The Fed's New Normal
Looking forward to 2016.
Wednesday's announcement that the Federal Reserve will raise its benchmark interest rate by a quarter of a percentage point may be the most widely anticipated news in the history of U.S. monetary policy. Had Fed Chair Janet Yellen said anything else, investors would have been stunned.
All the pre-event chatter made the move mandatory. Fortunately, the decision was also correct, because slack in the labor market has diminished to the point where monetary policy needs to gradually get back to normal. That said, this new course won’t be easy. U.S. economic policy faces three big tests over the coming months.
First, the Fed has to make sure interest rates rise without incident, and that task is far from straightforward. The Fed will be trying to normalize monetary policy in conditions that are anything but normal.
The central bank's quantitative-easing program has swollen its balance sheet and injected trillions of dollars into the economy. Yet to raise interest rates, the Fed needs to create a controlled shortage of money. New financial regulations add a further complication, because they're affecting the market for safe liquid securities. In short, the Fed will be using new techniques in different financial markets, and how well they will work remains an open question.
Second, the Fed must guide investors on what to expect next. This poses difficulties, too. The Fed needs to insist -- and keep insisting -- that there's no fixed schedule for further rate increases, that data not dates will drive policy and that rates can go back down if need be. Its new policy statement says as much, but relentless consistency on these points is vital.
Bear in mind, the Fed tried to send the same message before, but the information got blurred in transmission: Investors came to expect a first interest-rate rise by the end of this year regardless. As it turned out, economic data aligned with that expectation -- but the Fed should never put itself in that position again. It shouldn't have to choose between what the data require and what markets have come to expect based on the calendar.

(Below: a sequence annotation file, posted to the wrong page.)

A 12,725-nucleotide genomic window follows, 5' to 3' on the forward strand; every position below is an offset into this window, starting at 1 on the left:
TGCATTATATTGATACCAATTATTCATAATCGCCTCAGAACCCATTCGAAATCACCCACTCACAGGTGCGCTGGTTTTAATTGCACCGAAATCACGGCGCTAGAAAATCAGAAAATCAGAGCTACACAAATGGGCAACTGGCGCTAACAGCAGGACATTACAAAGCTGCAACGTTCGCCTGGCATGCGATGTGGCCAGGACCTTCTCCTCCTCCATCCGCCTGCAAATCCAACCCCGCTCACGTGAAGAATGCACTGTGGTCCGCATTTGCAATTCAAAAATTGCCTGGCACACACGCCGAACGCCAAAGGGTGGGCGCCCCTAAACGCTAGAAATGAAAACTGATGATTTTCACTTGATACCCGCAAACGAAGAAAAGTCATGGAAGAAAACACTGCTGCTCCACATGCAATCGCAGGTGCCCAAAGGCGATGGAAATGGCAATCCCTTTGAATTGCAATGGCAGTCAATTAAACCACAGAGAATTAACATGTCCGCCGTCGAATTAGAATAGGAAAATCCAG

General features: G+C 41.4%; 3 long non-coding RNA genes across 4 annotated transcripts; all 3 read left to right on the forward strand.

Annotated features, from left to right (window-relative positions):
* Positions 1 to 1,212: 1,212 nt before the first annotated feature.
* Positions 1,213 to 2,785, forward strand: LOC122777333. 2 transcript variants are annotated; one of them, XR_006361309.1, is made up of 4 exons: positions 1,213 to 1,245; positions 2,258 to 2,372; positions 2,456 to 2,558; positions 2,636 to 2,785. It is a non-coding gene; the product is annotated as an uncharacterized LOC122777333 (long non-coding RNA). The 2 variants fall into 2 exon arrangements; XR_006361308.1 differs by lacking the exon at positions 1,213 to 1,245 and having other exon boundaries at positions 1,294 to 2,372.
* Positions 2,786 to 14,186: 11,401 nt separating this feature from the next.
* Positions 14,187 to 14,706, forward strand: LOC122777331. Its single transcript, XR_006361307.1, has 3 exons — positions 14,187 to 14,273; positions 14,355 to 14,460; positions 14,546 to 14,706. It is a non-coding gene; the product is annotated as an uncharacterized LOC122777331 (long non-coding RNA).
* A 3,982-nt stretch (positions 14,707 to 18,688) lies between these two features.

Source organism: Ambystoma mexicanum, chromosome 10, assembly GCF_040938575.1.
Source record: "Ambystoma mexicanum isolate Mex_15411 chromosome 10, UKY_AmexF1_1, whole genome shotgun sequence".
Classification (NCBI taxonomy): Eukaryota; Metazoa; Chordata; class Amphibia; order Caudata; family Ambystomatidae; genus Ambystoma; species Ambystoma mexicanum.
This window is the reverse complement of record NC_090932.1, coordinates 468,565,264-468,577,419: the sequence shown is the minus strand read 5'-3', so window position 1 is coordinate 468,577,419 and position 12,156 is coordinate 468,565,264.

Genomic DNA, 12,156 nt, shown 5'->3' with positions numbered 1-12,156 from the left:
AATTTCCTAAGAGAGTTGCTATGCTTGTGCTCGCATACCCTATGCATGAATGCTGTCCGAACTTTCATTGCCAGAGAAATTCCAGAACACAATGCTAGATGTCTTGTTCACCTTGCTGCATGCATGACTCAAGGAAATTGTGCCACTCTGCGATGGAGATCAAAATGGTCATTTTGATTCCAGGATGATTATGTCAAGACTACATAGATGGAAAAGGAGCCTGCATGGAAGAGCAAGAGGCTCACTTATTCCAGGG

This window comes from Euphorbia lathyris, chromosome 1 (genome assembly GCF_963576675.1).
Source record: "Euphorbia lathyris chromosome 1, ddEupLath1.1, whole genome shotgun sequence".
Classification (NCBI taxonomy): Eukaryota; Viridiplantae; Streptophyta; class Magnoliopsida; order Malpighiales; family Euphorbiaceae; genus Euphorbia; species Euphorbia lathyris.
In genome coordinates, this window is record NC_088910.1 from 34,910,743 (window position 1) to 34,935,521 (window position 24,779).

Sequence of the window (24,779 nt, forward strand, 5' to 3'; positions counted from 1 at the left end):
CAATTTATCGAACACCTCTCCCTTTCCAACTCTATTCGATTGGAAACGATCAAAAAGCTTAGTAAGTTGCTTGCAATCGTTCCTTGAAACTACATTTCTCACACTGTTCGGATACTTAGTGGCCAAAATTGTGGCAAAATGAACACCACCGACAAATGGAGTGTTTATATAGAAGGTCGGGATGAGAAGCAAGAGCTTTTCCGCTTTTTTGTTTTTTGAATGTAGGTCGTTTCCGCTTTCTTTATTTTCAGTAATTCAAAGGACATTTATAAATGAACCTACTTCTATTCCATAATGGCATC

The third challenge is not for the Fed but for Washington's other policy makers -- if calling them policy makers isn't too much of a stretch. The Fed cannot carry the whole burden of macroeconomic policy, least of all under current conditions. The recovery is far from robust; despite the fall in headline unemployment, there's little sign of wage or price inflation. It would be foolish to rule out new economic setbacks. Interest rates are still close to zero, and renewed QE would arouse financial-stability concerns, so the Fed would lack good tools to respond.
What else is there? The answer is fiscal policy -- an especially powerful countercyclical weapon in conditions like these. Yet in its protracted negotiations over spending measures and its endless back-and-forth on tax policy, Congress never so much as considers the macroeconomic dimension. Perhaps it's a waste of breath to say it, but anyway: If this neglect persists, the U.S. will pay a heavy price.
For the past several years, the Fed has been asked to do it all. Under difficult conditions it has acquitted itself well. In the future, out of choice or dire necessity, Washington's approach to economic policy will have to change.
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